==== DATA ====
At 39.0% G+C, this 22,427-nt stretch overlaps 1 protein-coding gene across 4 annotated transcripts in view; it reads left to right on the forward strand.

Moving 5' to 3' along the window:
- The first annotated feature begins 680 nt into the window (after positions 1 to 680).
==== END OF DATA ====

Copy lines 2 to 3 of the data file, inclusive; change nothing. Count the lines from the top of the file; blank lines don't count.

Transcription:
Moving 5' to 3' along the window:
- The first annotated feature begins 680 nt into the window (after positions 1 to 680).